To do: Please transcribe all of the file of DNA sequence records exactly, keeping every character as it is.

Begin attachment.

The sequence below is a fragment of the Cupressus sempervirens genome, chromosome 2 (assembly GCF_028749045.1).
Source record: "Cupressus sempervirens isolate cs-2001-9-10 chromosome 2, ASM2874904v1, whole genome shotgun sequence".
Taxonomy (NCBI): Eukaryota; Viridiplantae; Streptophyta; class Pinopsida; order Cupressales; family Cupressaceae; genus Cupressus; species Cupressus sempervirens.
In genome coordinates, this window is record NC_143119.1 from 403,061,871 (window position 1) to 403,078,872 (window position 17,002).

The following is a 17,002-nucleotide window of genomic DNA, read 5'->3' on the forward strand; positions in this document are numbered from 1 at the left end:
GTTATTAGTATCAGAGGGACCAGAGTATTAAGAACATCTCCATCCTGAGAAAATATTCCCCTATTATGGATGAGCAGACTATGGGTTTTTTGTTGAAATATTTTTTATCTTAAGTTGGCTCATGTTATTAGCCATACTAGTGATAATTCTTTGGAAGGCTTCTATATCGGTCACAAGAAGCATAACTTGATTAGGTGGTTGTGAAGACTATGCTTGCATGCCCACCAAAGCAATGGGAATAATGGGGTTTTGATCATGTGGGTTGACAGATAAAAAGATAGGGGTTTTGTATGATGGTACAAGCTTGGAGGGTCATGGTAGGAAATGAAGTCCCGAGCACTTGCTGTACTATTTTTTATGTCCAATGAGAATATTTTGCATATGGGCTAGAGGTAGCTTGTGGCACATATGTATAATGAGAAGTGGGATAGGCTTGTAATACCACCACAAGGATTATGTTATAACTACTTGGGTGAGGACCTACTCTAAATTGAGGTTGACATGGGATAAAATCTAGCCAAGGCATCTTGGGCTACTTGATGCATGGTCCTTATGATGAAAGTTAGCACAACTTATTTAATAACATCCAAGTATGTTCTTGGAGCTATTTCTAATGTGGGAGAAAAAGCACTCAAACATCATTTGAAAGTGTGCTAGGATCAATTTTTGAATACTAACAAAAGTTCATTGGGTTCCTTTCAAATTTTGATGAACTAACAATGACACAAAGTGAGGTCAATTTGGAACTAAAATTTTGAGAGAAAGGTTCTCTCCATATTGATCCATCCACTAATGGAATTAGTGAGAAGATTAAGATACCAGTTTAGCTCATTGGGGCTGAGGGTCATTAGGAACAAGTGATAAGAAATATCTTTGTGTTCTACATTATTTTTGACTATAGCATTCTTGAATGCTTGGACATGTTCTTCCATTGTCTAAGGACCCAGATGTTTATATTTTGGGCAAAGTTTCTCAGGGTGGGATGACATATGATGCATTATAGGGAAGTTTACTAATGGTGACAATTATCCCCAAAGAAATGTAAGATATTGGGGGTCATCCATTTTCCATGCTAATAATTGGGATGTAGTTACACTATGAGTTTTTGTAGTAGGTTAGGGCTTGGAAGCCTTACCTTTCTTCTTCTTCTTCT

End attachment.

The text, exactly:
The sequence below is a fragment of the Cupressus sempervirens genome, chromosome 2 (assembly GCF_028749045.1).
Source record: "Cupressus sempervirens isolate cs-2001-9-10 chromosome 2, ASM2874904v1, whole genome shotgun sequence".
Taxonomy (NCBI): Eukaryota; Viridiplantae; Streptophyta; class Pinopsida; order Cupressales; family Cupressaceae; genus Cupressus; species Cupressus sempervirens.
In genome coordinates, this window is record NC_143119.1 from 403,061,871 (window position 1) to 403,078,872 (window position 17,002).

The following is a 17,002-nucleotide window of genomic DNA, read 5'->3' on the forward strand; positions in this document are numbered from 1 at the left end:
GTTATTAGTATCAGAGGGACCAGAGTATTAAGAACATCTCCATCCTGAGAAAATATTCCCCTATTATGGATGAGCAGACTATGGGTTTTTTGTTGAAATATTTTTTATCTTAAGTTGGCTCATGTTATTAGCCATACTAGTGATAATTCTTTGGAAGGCTTCTATATCGGTCACAAGAAGCATAACTTGATTAGGTGGTTGTGAAGACTATGCTTGCATGCCCACCAAAGCAATGGGAATAATGGGGTTTTGATCATGTGGGTTGACAGATAAAAAGATAGGGGTTTTGTATGATGGTACAAGCTTGGAGGGTCATGGTAGGAAATGAAGTCCCGAGCACTTGCTGTACTATTTTTTATGTCCAATGAGAATATTTTGCATATGGGCTAGAGGTAGCTTGTGGCACATATGTATAATGAGAAGTGGGATAGGCTTGTAATACCACCACAAGGATTATGTTATAACTACTTGGGTGAGGACCTACTCTAAATTGAGGTTGACATGGGATAAAATCTAGCCAAGGCATCTTGGGCTACTTGATGCATGGTCCTTATGATGAAAGTTAGCACAACTTATTTAATAACATCCAAGTATGTTCTTGGAGCTATTTCTAATGTGGGAGAAAAAGCACTCAAACATCATTTGAAAGTGTGCTAGGATCAATTTTTGAATACTAACAAAAGTTCATTGGGTTCCTTTCAAATTTTGATGAACTAACAATGACACAAAGTGAGGTCAATTTGGAACTAAAATTTTGAGAGAAAGGTTCTCTCCATATTGATCCATCCACTAATGGAATTAGTGAGAAGATTAAGATACCAGTTTAGCTCATTGGGGCTGAGGGTCATTAGGAACAAGTGATAAGAAATATCTTTGTGTTCTACATTATTTTTGACTATAGCATTCTTGAATGCTTGGACATGTTCTTCCATTGTCTAAGGACCCAGATGTTTATATTTTGGGCAAAGTTTCTCAGGGTGGGATGACATATGATGCATTATAGGGAAGTTTACTAATGGTGACAATTATCCCCAAAGAAATGTAAGATATTGGGGGTCATCCATTTTCCATGCTAATAATTGGGATGTAGTTACACTATGAGTTTTTGTAGTAGGTTAGGGCTTGGAAGCCTTACCTTTCTTCTTCTTCTTCT